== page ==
TMI_Logo.pngAt its Open Meeting this morning, the FCC adopted a Further Notice of Proposed Rulemaking aimed at protecting and advancing competition in the $45 billion market for business data services, formerly called special access services.   The FCC also adopted an Order resolving an investigation of existing special access tariffs filed by AT&T, Verizon, CenturyLink and Frontier.

Further Rulemaking

The Rulemaking seeks comment on reforming and modernizing rules for business data services based on four principles:

  • Competition is best, but where competition does not exist, market conditions must not be allowed to stifle the ability of business customers to innovate and compete
  • Technological neutrality should be at the core of any new regulatory framework
  • Policies should remove barriers to the transition to new technologies
  • Rules should be crafted to meet the needs of both today’s and tomorrow’s marketplace.

fcc_front_doors-resized-600.jpgSpecifically, the Rulemaking seeks to replace the existing rules with a new technology-neutral framework that classifies markets as either non-competitive or as competitive.  It seeks comment on a new, data-driven competition market test to identify areas where competition likely exists and seeks comment on the key elements of that test.  The Rulemaking also:

  • Identifies and seeks comment on a set of de-regulatory measures in competitive markets, maintaining minimal oversight to ensure that the provision of telecommunications services is just and reasonable;
  • Identifies and seeks comment on a “tailored set” of rules to safeguard customers in noncompetitive markets.  This includes the use of price regulation (apparently, price caps for legacy services and “anchor pricing” or benchmarking for IP based services), as well a prohibition of certain tying arrangements that harm competition;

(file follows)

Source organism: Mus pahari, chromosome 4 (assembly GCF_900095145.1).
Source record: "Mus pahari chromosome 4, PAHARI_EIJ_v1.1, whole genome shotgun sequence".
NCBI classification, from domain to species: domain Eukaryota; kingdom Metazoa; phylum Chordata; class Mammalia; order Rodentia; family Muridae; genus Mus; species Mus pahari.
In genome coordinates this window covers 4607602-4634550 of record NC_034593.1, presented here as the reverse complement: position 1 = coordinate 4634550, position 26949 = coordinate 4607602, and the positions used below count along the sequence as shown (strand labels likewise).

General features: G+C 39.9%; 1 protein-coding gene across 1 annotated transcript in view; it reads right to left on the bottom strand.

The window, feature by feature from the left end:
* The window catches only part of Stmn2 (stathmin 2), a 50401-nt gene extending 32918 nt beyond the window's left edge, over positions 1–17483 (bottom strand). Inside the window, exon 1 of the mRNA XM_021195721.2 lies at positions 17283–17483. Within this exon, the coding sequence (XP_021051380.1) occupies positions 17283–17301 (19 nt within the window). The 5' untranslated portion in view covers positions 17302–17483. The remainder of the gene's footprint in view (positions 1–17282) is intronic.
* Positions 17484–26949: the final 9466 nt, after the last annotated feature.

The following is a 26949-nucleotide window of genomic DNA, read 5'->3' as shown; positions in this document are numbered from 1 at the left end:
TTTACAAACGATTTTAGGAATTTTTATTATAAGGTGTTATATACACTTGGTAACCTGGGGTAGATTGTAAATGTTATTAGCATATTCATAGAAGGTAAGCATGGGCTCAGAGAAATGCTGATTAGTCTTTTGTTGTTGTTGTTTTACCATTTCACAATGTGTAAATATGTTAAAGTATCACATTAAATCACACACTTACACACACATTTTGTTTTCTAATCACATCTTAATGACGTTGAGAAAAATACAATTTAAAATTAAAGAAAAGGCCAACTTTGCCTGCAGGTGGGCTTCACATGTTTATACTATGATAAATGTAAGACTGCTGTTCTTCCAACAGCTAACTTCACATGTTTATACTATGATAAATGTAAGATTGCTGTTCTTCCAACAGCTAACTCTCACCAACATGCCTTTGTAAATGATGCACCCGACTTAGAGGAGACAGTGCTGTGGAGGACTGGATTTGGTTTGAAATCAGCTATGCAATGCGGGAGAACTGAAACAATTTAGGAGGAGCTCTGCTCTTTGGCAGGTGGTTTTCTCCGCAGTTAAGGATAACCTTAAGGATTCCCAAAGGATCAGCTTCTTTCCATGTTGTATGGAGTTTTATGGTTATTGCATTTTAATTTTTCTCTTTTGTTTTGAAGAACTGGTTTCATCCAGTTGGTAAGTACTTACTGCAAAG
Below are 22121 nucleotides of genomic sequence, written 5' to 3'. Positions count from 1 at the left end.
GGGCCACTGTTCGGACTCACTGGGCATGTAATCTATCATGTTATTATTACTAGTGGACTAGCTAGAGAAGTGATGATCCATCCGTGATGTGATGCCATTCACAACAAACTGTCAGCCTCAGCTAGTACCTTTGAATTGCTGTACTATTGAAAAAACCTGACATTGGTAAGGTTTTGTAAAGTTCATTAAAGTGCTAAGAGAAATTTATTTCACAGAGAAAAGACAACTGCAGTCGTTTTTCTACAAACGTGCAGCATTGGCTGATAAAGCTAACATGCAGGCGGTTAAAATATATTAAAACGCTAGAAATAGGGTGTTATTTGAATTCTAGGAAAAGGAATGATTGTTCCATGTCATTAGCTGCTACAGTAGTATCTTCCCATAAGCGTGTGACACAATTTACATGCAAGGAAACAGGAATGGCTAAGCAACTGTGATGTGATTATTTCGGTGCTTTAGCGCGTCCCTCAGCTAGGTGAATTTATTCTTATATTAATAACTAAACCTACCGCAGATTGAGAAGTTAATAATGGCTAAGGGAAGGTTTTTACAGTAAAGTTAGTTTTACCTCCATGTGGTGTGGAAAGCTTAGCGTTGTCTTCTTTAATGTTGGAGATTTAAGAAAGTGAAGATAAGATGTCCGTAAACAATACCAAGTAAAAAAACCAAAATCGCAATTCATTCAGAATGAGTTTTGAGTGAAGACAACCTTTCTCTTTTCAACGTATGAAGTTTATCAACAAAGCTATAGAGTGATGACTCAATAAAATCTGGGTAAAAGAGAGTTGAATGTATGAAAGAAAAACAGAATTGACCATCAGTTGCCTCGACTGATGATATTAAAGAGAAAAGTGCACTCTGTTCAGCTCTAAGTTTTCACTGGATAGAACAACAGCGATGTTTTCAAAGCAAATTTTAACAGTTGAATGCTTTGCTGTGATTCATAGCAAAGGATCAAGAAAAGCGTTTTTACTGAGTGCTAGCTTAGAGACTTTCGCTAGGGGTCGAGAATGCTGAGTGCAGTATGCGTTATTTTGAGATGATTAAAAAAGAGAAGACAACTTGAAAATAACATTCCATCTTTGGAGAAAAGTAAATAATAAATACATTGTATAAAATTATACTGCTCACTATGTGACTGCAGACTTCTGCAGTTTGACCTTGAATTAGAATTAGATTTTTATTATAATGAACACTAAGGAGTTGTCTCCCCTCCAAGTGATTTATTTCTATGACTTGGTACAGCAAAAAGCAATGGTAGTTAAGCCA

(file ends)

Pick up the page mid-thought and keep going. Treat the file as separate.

• Seeks comment on the appropriate treatment under this framework of the three types of contractual terms identified in the Tariff Investigation Order (see below), as well as other contractual terms and conditions that have been subject to public comment;
  • Seeks comment on a proposal that tariffs should not be used in the future as part of the regulation of broadband data service in either competitive or non-competitive markets;
  • Seeks comment on requiring that companies be free from non-disclosure agreements that would prevent them from providing information to the FCC; and
  • Seeks comment on a proposed future periodic data collection of a kind that will allow the FCC to update periodically its identification of competitive and noncompetitive markets.

So that the new regulatory framework be applied in a technology-neutral manner, the Rulemaking also seeks comment on a proposal to eliminate the current exemption for certain Verizon services from the basic provisions of the Act governing just and reasonable offerings of telecommunications services.

Tariff Investigation Order

In October 2015, the FCC initiated an investigation into certain terms and conditions in 22 tariff pricing plans for business data services offered by AT&T, CenturyLink, Frontier, and Verizon.  The Order finds that three categories of terms and conditions that were under investigation constitute unreasonable practices under the Communications Act and directs that they be modified or removed from the tariffs.  This includes so-called all or nothing provisions that require customers to make all their purchases from a single tariff plan.  The Order apparently prohibits the use of all or nothing provisions prospectively and seeks further comment on how to implement this finding for existing agreement.

The Order also apparently finds that early termination penalties, assessed when customers are unable to fulfill their volume or term commitments under a pricing plan, are unreasonable to the extent they impose costs on a customer that exceeds the providers’ opportunity costs.  It also finds that they limit a customer’s ability to make efficient choices regarding competition and transitioning to IP services.  The Order directs providers to remove these provisions from their tariffs and resubmit them at levels no greater than the amount of revenue a customer would have paid had it met its minimum commitments within 60 days of release of the Order.



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